The HELOC Bust: Next Problem for Big Banks?

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Say it ain't so. If a prediction from a leading research firm turns out to be accurate, three of the country's biggest banks are poised for colossal losses of up to $30 billion -- this time because of their exposure to home-equity loans.

The research firm, CreditSights Inc., says that Bank of America, Wells Fargo and JPMorgan Chase -- the three biggest U.S. consumer banks -- are particularly vulnerable to "changes in the consumer cycle," reports Britain's Telegraph. And HELOCs, as the home-equity loans are known, are shaping up to be the next problem area in housing.

In the last quarter of 2009, late payments on home-equity loans hit record highs, according to the American Bankers Association. The loans, typically taken out on top of a primary mortgage, are a source of dispute among lenders and those who advocate reducing mortgage principal to stem foreclosures -- and the subject of a Congressional hearing being held today. Second loan holders are forced to take a loss when the first mortgage loan is modified, which they are loathe to do.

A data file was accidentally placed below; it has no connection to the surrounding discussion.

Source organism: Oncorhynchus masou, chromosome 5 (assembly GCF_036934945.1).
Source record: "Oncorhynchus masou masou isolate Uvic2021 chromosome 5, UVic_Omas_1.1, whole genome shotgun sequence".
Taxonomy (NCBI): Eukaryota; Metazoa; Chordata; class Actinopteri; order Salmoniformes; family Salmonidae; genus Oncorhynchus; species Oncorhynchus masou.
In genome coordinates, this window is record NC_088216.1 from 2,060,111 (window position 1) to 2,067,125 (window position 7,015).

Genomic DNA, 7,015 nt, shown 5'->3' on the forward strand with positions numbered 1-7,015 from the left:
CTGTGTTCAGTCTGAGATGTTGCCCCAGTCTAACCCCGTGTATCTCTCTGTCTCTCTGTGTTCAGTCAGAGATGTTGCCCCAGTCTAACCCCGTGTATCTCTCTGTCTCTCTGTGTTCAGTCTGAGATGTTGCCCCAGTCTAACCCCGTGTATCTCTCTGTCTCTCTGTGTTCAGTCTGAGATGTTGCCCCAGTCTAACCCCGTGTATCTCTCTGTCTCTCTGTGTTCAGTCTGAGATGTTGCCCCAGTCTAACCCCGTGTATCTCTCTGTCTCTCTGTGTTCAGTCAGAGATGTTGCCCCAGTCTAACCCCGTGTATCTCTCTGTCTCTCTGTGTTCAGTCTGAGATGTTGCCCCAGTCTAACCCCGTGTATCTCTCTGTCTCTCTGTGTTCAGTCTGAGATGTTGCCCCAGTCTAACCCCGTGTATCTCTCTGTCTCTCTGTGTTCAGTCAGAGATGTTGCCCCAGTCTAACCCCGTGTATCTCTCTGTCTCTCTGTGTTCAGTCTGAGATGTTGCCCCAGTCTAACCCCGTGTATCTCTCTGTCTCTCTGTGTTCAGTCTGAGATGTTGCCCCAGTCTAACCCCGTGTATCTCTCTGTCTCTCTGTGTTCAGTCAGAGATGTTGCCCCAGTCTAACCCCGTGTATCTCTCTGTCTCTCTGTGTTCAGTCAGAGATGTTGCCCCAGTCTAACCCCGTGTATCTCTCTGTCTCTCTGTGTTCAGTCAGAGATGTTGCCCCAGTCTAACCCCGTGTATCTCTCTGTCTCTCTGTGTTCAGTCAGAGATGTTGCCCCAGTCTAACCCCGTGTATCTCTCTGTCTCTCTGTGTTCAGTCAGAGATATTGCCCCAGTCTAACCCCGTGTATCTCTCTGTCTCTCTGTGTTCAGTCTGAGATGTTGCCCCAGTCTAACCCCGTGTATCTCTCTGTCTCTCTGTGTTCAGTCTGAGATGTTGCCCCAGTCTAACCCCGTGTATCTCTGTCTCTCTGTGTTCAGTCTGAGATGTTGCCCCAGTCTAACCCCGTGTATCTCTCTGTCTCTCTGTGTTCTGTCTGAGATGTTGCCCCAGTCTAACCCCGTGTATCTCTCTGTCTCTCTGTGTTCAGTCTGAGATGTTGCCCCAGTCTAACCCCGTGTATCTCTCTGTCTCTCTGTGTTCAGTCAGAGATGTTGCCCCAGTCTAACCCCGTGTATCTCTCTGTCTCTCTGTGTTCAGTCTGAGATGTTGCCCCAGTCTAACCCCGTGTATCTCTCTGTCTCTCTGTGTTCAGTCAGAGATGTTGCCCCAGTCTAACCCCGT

JPMorgan Chase CEO Jamie Dimon, says Bloomberg, told investors in the bank's annual report in February that quarterly writedowns in home-equity lending "could reach $1.4 billion" this year. But CreditSights believes the HELOC problem could be so bad that the three banks could see their 2010 profits -- estimated at $30 billion -- completely wiped out, the Telegraph reported.

CreditSights, by the way, reputedly predicted the housing downturn back in 2006, so people are taking notice of its latest warning.

In an interview with Bloomberg, CreditSights' senior bank analyst Baylor Lancaster said: "While a lot of people are looking for dramatic improvement in the short term, one area that still has to be worked through in a material way is home equity." The writedowns from HELOCs are not likely to show up in earnings reports until later this year, Lancaster said.

Together with Citigroup the banks hold about 42 percent of the $1.1 trillion in second-home liens. Unlike first mortgages, they are typically not bundled and sold off to investors but kept on the banks' books. The biggest home-equity lender in the U.S. is Bank of America, holding some $138 billion in such loans. Wells Fargo has about $123.8 billion of home-equity loans.


Charles Feldman is a journalist, media consultant and co-author of the book, "No Time To Think-The Menace of Media Speed and the 24-hour New Cycle." He has written about real estate related issues for several years.
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